- Implements a cap on tuition at the UW System, the first two-year tuition freeze in the history of the UW system.
- The University of Wisconsin will fund $2 million to support the start-up of a UW Flexible Option – an on-line learning and degree option that will transform higher education.
Transforming Education through School Choice
- Expands school choice options statewide to allow low-income families to choose the appropriate educational environment for their children: 500 students in the first year and 1,000 students in the second year for families below 185 percent of the federal poverty level will be allowed to participate.
- Creates a new tuition tax deduction of up to $4,000 a year for K-8 students and $10,000 a year for parents with high school students. This will cost $30 million a year.
- Keeps property tax increases under control. The median value home is expected to have an increase of just less than 1 percent on both the December 2013 and December 2014 tax bills.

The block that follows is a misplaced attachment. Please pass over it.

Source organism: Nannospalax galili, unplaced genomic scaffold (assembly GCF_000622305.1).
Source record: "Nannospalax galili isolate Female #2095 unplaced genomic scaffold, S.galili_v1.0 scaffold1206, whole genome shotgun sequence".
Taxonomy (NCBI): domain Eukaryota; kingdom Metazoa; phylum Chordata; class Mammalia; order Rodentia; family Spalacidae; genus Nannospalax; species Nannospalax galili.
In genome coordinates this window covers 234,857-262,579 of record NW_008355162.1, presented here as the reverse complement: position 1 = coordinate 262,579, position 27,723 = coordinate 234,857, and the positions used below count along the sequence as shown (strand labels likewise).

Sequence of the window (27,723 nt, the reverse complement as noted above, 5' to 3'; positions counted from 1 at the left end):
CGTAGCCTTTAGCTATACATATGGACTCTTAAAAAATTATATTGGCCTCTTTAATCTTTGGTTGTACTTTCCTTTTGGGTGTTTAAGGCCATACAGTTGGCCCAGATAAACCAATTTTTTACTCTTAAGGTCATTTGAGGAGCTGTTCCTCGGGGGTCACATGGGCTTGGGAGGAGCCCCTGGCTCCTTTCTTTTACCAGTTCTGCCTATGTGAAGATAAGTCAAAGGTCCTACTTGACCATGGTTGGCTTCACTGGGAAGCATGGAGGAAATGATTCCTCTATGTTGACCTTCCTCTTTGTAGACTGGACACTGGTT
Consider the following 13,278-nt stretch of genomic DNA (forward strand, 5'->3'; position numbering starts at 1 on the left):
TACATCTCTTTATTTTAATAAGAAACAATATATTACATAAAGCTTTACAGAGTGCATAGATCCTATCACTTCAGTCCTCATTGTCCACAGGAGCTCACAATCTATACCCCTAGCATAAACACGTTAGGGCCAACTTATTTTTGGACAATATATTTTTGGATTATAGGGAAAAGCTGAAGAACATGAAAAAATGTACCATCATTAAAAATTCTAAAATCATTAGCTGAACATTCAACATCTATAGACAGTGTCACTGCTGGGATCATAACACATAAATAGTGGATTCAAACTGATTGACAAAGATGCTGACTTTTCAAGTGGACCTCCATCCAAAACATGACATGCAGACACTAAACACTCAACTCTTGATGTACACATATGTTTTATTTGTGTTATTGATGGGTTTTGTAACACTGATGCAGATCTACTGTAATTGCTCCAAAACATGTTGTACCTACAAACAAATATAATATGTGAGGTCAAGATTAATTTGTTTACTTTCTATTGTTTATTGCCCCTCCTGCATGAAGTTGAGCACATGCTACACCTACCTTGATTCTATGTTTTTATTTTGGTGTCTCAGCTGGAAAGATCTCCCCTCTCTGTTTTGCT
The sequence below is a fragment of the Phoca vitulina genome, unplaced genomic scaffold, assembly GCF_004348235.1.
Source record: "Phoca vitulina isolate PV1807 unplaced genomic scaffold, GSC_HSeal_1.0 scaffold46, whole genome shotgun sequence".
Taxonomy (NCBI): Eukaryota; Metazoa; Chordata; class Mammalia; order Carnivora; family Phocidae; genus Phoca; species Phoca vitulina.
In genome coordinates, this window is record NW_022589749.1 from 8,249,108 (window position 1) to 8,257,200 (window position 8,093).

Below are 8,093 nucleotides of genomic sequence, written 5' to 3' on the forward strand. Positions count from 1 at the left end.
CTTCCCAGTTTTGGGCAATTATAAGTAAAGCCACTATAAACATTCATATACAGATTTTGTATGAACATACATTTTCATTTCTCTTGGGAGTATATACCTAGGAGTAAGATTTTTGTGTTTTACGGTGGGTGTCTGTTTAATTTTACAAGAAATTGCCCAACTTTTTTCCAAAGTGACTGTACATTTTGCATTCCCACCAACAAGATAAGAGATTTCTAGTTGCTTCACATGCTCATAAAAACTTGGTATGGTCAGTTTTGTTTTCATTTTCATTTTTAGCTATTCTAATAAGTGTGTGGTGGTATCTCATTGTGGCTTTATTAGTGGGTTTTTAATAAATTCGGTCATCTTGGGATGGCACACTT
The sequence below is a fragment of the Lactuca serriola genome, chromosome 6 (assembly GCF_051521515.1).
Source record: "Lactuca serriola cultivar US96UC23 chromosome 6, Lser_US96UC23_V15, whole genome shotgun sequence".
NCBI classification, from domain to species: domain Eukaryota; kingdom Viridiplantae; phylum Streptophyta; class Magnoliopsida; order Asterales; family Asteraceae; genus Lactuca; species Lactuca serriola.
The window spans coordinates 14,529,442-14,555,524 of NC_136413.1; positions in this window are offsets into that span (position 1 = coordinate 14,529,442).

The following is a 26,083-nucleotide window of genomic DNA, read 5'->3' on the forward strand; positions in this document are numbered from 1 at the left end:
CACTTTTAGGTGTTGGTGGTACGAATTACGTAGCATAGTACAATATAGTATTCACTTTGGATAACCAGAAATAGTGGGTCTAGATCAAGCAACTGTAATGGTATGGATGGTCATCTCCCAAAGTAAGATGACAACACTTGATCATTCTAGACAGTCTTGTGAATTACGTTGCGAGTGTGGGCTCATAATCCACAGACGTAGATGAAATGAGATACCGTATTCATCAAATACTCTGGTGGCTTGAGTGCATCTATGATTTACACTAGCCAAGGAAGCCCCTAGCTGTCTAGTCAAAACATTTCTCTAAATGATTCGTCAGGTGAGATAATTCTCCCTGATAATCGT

- Continues to protect property taxpayers by maintaining levy limits on counties, municipalities and technical college districts, limiting levy increases to the rate of growth due to new construction.
- Provides $29.7 million over the biennium in added funding for property tax credits. Encourages local government cooperation by removing a disincentive for contracted services between municipalities under the expenditure restraint program.
- Maintains the state’s commitment to counties and municipalities by funding shared revenue at current law levels.
- Creates an electronic benefit card, which will initially be used for Wisconsin Works benefits, and then to support the child care parent pay initiative.
- Creates a program, funded at $200,000 GPR annually, to reimburse local governments for consulting services provided by private businesses to establish efficiency initiatives, or “lean programs.”